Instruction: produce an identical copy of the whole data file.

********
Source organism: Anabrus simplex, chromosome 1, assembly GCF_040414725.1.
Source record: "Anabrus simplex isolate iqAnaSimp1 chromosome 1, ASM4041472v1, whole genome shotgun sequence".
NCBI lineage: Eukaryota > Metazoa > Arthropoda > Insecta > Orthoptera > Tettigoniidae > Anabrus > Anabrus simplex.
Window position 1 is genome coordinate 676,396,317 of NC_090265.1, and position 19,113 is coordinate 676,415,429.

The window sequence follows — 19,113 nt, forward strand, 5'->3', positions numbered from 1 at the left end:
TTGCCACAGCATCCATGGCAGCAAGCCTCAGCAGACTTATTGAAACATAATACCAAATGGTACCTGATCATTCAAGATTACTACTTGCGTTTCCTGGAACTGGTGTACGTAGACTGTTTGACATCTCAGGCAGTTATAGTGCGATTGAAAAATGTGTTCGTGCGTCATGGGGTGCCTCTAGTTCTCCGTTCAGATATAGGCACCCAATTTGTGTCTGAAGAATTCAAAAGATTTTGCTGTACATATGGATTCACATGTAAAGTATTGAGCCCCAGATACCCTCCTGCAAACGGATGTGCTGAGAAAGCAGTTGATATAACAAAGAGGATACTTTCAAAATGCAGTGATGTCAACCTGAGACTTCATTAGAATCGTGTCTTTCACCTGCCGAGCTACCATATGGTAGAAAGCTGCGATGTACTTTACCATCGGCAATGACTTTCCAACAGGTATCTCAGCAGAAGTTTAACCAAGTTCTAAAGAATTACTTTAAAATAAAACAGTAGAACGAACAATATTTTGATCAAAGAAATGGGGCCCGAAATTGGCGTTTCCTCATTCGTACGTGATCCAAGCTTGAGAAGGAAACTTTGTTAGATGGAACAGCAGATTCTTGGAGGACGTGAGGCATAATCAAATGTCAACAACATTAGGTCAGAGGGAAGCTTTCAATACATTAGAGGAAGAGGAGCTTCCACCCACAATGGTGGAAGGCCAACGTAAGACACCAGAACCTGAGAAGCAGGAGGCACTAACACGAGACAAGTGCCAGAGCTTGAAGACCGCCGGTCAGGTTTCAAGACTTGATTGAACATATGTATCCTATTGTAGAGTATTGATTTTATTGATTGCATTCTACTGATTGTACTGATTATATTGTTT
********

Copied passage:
Source organism: Anabrus simplex, chromosome 1, assembly GCF_040414725.1.
Source record: "Anabrus simplex isolate iqAnaSimp1 chromosome 1, ASM4041472v1, whole genome shotgun sequence".
NCBI lineage: Eukaryota > Metazoa > Arthropoda > Insecta > Orthoptera > Tettigoniidae > Anabrus > Anabrus simplex.
Window position 1 is genome coordinate 676,396,317 of NC_090265.1, and position 19,113 is coordinate 676,415,429.

The window sequence follows — 19,113 nt, forward strand, 5'->3', positions numbered from 1 at the left end:
TTGCCACAGCATCCATGGCAGCAAGCCTCAGCAGACTTATTGAAACATAATACCAAATGGTACCTGATCATTCAAGATTACTACTTGCGTTTCCTGGAACTGGTGTACGTAGACTGTTTGACATCTCAGGCAGTTATAGTGCGATTGAAAAATGTGTTCGTGCGTCATGGGGTGCCTCTAGTTCTCCGTTCAGATATAGGCACCCAATTTGTGTCTGAAGAATTCAAAAGATTTTGCTGTACATATGGATTCACATGTAAAGTATTGAGCCCCAGATACCCTCCTGCAAACGGATGTGCTGAGAAAGCAGTTGATATAACAAAGAGGATACTTTCAAAATGCAGTGATGTCAACCTGAGACTTCATTAGAATCGTGTCTTTCACCTGCCGAGCTACCATATGGTAGAAAGCTGCGATGTACTTTACCATCGGCAATGACTTTCCAACAGGTATCTCAGCAGAAGTTTAACCAAGTTCTAAAGAATTACTTTAAAATAAAACAGTAGAACGAACAATATTTTGATCAAAGAAATGGGGCCCGAAATTGGCGTTTCCTCATTCGTACGTGATCCAAGCTTGAGAAGGAAACTTTGTTAGATGGAACAGCAGATTCTTGGAGGACGTGAGGCATAATCAAATGTCAACAACATTAGGTCAGAGGGAAGCTTTCAATACATTAGAGGAAGAGGAGCTTCCACCCACAATGGTGGAAGGCCAACGTAAGACACCAGAACCTGAGAAGCAGGAGGCACTAACACGAGACAAGTGCCAGAGCTTGAAGACCGCCGGTCAGGTTTCAAGACTTGATTGAACATATGTATCCTATTGTAGAGTATTGATTTTATTGATTGCATTCTACTGATTGTACTGATTATATTGTTT